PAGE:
- Nitrate Toxicity
- Salt Toxicity
- Non-protein Nitrogen (Ammonia) Toxicity
- Prussic Acid (Cyanide) Poisoning
- Poisonous Plants
- Rumen Impaction
- Hardware Disease
Drought does not develop overnight but progressively over time. Proper management during a drought period can make or break a producer’s ability to stay in the cattle business. One main concern during a drought period is feeding and nutrition of the cow herd. Several problems could arise due to drought conditions. A good producer should stay alert for warning signs and avoid potentially damaging situations.
Hay cut under moisture stress conditions, especially grain type hays such as wheat and corn, may contain high levels of nitrates. Signs of nitrate poisoning include rapid heartbeat, tremors, weakness, anxiety and frequent urination. However, adverse effects may not be apparent until animals have been eating nitrate-containing forages for days or even weeks. Treatment of nitrate toxicity includes an IV infusion of methylene blue by your veterinarian. The best option is to avoid toxicity problems by testing hay for nitrates before feeding.
Salt toxicity can result when excessive quantities of salt are ingested and the intake of clean, fresh water is limited. Water intake for cattle during the hot summer months increases by 5 to 6 gallons per day. The use of salt to limit feed supplement intake may increase water intake 50 to 75 percent. Therefore, provide a clean, fresh, adequate water supply to avoid a salt toxicity problem. Signs of acute toxicity include excessive salivation, abdominal pain, diarrhea, circling, blindness, seizures and aggressive behavior. There is no specific treatment.
Non-protein nitrogen is usually fed to cattle through ammoniated meals and straw, range blocks or cubes, or by lick tank systems combined with molasses. Ammonia poisoning is the effect of changing to urea or another non-protein nitrogen source in the diet when only natural protein was previously fed. Diets low in energy and high in fiber are more commonly associated with ammonia toxicity. Highly palatable supplements may lead to the consumption of lethal amounts of non-protein nitrogen.
Symptoms of ammonia toxicity include head tremors, twitching, circling, blindness, licking of the flank and depression. If caught during the early stages, the treatment is an oral dose of acetic acid (vinegar). To minimize the risk of ammonia toxicity follow these simple guidelines:
- Do not offer cattle more than a one day’s feeding.
- Provide adequate trough space.
- Provide adequate high-quality roughage.
- Gradually introduce animals to high palatability feeds.
- Add a limiting factor to feeds, such as salt or dicalcium phosphate.
Prussic acid or cyanide poisoning can also be a problem when grazing drought-stunted plants such as sorghum, sorghum hybrids and sudan grass. Symptoms include rapid respiration, salivation, spasms and staggering. If diagnosed early enough, treatment is an option. Be careful; prussic acid poisoning symptoms are very similar to nitrate toxicity, but the treatments are very different. If possible, do not allow grazing on pasture grasses (sudan grass and sorghum-sudan hybrids) until they are 15-18 inches tall to reduce risk of poisoning. Sorghums should be several feet tall. If the forage is being cut for hay, allow it to sun-cure thoroughly for three to five days, bleaching out any green color to reduce prussic acid problems.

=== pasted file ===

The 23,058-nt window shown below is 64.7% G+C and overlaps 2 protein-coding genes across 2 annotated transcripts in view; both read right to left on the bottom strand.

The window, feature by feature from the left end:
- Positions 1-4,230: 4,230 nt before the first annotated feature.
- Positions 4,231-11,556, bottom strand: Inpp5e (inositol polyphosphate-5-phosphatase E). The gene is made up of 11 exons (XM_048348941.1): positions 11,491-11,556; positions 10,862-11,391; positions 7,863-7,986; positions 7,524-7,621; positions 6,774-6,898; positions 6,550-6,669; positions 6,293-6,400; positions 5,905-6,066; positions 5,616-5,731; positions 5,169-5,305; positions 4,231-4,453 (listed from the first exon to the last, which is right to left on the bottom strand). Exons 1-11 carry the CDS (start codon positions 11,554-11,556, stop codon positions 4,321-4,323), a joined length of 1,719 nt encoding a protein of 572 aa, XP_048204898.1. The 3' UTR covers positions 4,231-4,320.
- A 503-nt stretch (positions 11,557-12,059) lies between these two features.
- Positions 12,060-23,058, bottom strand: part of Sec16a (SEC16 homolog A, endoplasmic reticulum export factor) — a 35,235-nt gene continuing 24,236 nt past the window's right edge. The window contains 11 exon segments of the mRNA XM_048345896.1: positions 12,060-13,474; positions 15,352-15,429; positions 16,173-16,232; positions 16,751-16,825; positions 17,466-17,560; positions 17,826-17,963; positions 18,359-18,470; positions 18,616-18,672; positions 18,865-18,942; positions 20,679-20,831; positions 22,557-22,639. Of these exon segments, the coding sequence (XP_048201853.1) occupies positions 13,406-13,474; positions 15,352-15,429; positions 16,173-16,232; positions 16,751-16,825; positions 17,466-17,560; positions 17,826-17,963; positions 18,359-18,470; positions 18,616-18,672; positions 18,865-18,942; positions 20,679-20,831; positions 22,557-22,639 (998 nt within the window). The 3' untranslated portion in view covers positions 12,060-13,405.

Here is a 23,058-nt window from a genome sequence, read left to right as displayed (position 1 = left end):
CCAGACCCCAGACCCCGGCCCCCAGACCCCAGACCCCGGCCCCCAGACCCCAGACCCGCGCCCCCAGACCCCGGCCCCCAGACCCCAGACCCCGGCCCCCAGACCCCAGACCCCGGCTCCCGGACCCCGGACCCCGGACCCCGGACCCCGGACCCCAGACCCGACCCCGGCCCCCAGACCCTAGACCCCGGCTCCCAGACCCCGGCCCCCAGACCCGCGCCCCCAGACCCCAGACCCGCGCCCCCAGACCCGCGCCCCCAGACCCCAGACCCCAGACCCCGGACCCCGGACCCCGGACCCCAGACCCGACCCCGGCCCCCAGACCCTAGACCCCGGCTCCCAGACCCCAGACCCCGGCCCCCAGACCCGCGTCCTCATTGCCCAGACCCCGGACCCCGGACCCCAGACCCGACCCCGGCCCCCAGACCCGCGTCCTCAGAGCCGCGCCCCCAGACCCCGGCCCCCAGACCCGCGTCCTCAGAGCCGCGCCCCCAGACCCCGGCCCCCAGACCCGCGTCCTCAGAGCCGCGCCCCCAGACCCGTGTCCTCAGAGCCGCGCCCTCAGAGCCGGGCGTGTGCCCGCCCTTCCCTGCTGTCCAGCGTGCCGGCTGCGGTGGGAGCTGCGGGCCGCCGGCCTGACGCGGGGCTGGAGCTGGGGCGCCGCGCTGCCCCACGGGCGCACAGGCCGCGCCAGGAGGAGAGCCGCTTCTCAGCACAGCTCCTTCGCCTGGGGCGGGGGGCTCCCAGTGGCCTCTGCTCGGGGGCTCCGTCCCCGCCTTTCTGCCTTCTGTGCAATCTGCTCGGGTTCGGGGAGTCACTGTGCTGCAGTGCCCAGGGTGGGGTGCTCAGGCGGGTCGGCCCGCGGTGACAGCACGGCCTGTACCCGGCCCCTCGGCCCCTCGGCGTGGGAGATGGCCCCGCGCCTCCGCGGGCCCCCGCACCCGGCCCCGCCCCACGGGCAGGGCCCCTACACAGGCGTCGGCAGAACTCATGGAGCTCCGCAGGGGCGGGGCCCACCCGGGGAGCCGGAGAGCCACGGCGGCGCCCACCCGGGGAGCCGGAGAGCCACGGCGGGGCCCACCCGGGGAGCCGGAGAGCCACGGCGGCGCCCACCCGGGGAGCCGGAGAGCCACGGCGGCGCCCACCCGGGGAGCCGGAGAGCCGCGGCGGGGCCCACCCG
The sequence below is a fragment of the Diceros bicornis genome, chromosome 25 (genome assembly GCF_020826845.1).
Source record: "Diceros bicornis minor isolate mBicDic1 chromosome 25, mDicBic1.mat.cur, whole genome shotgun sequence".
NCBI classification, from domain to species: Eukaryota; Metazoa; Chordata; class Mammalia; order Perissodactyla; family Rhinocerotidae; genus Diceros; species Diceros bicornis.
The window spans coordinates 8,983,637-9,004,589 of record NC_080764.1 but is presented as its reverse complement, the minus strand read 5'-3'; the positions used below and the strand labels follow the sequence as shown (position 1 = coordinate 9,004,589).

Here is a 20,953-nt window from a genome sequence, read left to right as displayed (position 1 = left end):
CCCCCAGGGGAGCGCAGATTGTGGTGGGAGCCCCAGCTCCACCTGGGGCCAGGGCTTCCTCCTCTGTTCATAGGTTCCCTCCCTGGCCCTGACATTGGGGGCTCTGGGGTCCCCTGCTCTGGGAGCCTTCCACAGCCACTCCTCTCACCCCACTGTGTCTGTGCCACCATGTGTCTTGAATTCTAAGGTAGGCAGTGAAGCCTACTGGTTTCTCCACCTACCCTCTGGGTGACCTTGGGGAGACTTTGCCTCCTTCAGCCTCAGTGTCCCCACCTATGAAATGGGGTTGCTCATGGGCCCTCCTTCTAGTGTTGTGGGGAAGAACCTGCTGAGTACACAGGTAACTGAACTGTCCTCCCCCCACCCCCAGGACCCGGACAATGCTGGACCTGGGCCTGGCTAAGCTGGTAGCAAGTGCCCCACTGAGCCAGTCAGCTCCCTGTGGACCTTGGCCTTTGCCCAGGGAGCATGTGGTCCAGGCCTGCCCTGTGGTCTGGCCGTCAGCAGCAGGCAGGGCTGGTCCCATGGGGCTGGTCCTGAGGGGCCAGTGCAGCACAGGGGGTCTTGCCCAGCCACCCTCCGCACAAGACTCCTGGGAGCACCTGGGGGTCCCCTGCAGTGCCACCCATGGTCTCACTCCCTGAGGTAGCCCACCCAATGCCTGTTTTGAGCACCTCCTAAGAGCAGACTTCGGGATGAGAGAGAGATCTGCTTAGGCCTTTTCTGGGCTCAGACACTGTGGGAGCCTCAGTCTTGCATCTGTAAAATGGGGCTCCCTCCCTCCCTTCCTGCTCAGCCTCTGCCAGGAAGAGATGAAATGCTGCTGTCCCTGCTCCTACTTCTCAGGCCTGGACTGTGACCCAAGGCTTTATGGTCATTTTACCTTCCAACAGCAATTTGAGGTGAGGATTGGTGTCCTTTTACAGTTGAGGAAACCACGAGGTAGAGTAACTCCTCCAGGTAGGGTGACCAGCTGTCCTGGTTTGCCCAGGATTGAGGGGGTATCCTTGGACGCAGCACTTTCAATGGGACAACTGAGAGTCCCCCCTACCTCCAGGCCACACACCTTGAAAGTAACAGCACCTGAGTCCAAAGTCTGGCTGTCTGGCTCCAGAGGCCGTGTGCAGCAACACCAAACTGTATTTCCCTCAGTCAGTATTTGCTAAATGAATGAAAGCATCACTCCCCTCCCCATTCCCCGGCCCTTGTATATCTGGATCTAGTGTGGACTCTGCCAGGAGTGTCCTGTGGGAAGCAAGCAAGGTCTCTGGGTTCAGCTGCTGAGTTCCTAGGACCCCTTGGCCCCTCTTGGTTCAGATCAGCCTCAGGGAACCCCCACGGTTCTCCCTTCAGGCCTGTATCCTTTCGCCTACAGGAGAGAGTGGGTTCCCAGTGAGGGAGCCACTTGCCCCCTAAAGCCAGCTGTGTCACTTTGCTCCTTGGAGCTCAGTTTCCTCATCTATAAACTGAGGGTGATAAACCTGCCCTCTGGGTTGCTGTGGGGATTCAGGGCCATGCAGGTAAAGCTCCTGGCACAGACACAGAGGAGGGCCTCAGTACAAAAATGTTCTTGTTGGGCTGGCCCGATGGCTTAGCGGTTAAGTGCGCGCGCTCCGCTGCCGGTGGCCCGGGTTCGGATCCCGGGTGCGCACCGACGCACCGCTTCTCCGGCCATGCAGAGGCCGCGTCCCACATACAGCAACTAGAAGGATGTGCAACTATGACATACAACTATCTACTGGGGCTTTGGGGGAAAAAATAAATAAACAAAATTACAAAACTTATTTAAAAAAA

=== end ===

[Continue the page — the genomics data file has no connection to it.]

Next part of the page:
Cattle grazing short pastures are more likely to consume potentially poisonous plants. Many poisonous plants are unpalatable but may be consumed when the quantity of grass is in short supply. Poisonous plants can cause a range of symptoms when ingested including death, chronic illness, debilitation, weight loss, abortions, birth defects and others. Producers should get to know the poisonous plants common to their area and watch for changes in their cattle. Refer to Poisonous Plants of the Southeastern United States for plant identification and specific toxicity diagnosis.
Rumen impaction may occur when cattle receive inadequate protein (less than 7 to 8 percent CP in the total diet) and too much low-quality high-fiber forage such as drought affected pasture or forage substitutes such as peanut hulls, straws or gin trash. A lack of adequate water can also contribute to compaction. Complete anorexia, scant feces, moderate distention of the abdomen, weight loss and weakness are usually the initial signs. The heart rate may be increased, and mild dehydration is common. Treatment is an option, but it is best to test the quality of forages fed, provide an adequate supplement when needed, and offer a good water source to avoid potential problems.
Hay harvested from vacant lots, roadsides and fields not commonly used for hay may contain nails, wire or foreign objects. These items can pierce the rumen wall and cause hardware disease. Signs of hardware disease are shallow and rapid respiration. Initially, the cow exhibits an arched back; an anxious expression; a reluctance to move; and an uneasy, careful gait. Forced sudden movements as well as defecating, urinating, lying down, getting up and stepping over barriers may be accompanied by groaning. Treatment is available. Close observation of feeds and hays and the use of magnets in feed mixing equipment can help reduce the risk of cattle eating problem materials.
Drought conditions not only cause undue stress on the producer, but they also add a list of other problems that need to be watched for. By using good management techniques and caution, these problems can be avoided.
Status and Revision History
Published on Aug 21, 2007
Published on Feb 04, 2009
Published on Oct 13, 2010
Published with Full Review on Oct 01, 2013
Published with Full Review on Aug 09, 2016